• Designate a Staff Member in the Governor’s Office to Coordinate Interagency Planning and System Collaboration for Children, Youth and Family Services
• Build DCFS Capacity to Partner with Stakeholders
• Address the Shortage of Placements
• Create a DCFS County-Central Office Task Force to Address Local Administrative
• Strengthen the DCFS - Administrative Office of Courts Relationship
• Expedite the Process for Filling DCFS Vacancies
• Develop and Implement a Principle-Based DCFS Model of Practice
• Strengthen DCFS Assessment and Family Engagement Skills
• Expand the Availability of Intensive Home and Community-Based Mental Health Services
• Develop a Three-Year Plan to Reduce DCFS Caseloads

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* CACD is the Crimes Against Children Division of the State Police.

The report credits the Division of Children and Family Services with a number of improvements. It also notes that Arkansas has a higher reporting rate of child abuse than other states. (That could be a measure of more vigilance or more abuse or both, I suppose.)

On the hard-to-measure question of child well-being, the report says children in foster care fare better than children in in-home care.

The most urgent challenge cited was the lack of placements for children in out-of-home care, which is creating a host of bad outcomes for children, families and staff. Child protection investigators spoke of driving long distances to other counties to place children because in- county placements were unavailable. Family Service Workers, who provide case management to children in foster care face a similar challenge, compounded by the fact that they have to make at least monthly contacts with children and often transport children to visits with parents, siblings, medical and other appointments. Some DCFS staff noted increases in placements ordered by courts of youth who also have delinquent behaviors, perhaps in an effort to secure more treatment-oriented placement settings. DCFS does not feel equipped to adequately serve some of these youth.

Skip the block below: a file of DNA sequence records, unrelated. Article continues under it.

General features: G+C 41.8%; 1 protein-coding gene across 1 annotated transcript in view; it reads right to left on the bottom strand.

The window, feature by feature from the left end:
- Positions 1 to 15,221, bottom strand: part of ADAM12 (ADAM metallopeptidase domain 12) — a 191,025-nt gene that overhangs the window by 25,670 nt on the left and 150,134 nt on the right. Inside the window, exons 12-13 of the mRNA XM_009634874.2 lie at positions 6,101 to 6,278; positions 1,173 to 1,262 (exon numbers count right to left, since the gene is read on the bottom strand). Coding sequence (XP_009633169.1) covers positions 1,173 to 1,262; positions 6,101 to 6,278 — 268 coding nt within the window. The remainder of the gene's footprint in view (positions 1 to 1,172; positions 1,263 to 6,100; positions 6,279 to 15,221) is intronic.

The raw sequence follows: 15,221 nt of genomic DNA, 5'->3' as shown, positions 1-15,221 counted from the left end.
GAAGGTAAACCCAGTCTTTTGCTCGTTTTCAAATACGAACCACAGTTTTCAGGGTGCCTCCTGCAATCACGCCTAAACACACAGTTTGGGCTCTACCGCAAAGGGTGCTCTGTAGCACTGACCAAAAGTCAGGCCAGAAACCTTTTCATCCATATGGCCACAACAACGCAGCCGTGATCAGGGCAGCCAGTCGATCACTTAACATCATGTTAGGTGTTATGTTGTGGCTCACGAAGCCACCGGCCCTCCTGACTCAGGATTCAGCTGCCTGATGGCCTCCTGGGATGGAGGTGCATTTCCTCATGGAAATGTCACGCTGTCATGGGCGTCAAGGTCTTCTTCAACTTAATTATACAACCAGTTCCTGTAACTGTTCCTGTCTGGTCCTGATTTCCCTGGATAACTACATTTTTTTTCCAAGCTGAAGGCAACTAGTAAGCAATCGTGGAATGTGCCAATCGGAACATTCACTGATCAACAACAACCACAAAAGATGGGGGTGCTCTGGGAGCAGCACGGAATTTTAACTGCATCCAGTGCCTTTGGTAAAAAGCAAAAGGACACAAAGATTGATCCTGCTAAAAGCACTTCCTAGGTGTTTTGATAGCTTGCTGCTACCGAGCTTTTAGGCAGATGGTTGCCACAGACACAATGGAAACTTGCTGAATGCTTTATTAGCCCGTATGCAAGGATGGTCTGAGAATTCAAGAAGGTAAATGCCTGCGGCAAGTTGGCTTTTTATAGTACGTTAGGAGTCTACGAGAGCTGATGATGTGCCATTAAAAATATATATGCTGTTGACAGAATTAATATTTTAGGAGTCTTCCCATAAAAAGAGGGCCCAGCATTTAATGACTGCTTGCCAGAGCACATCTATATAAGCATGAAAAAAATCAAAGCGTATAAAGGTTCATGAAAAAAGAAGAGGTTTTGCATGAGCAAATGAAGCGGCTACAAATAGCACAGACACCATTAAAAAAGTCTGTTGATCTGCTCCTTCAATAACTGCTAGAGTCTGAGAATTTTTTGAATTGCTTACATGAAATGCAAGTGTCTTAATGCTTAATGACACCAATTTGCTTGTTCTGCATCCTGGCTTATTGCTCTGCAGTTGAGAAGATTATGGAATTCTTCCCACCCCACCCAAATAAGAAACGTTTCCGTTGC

In the first four months of 2015, the report noted 22 children had to spend the night at state offices with state workers because there was no alternative.

One sympathetic veteran judicial stakeholder interviewed summed up the Arkansas child welfare environment as one in constant crisis, a status the system shares with many other child welfare systems in the country. He mentioned staff shortages, staff turnover, inexperienced staff and the lack of sufficient placements as stresses that contribute to the crisis-driven environment. He added that DCFS is highly risk-averse, for understandable reasons, which has driven the agency to attempt to control local practice and decision-making with a large number of policies, rules, compliance tracking and layers of approval. The result is a work setting in which constant compliance monitoring and the multiple layers of review and approval required for exceptions or reasonable deviation from standard are perceived by staff as mistrust. This stakeholder noted that staff turnover was not surprising, given the many stresses that diminish job satisfaction.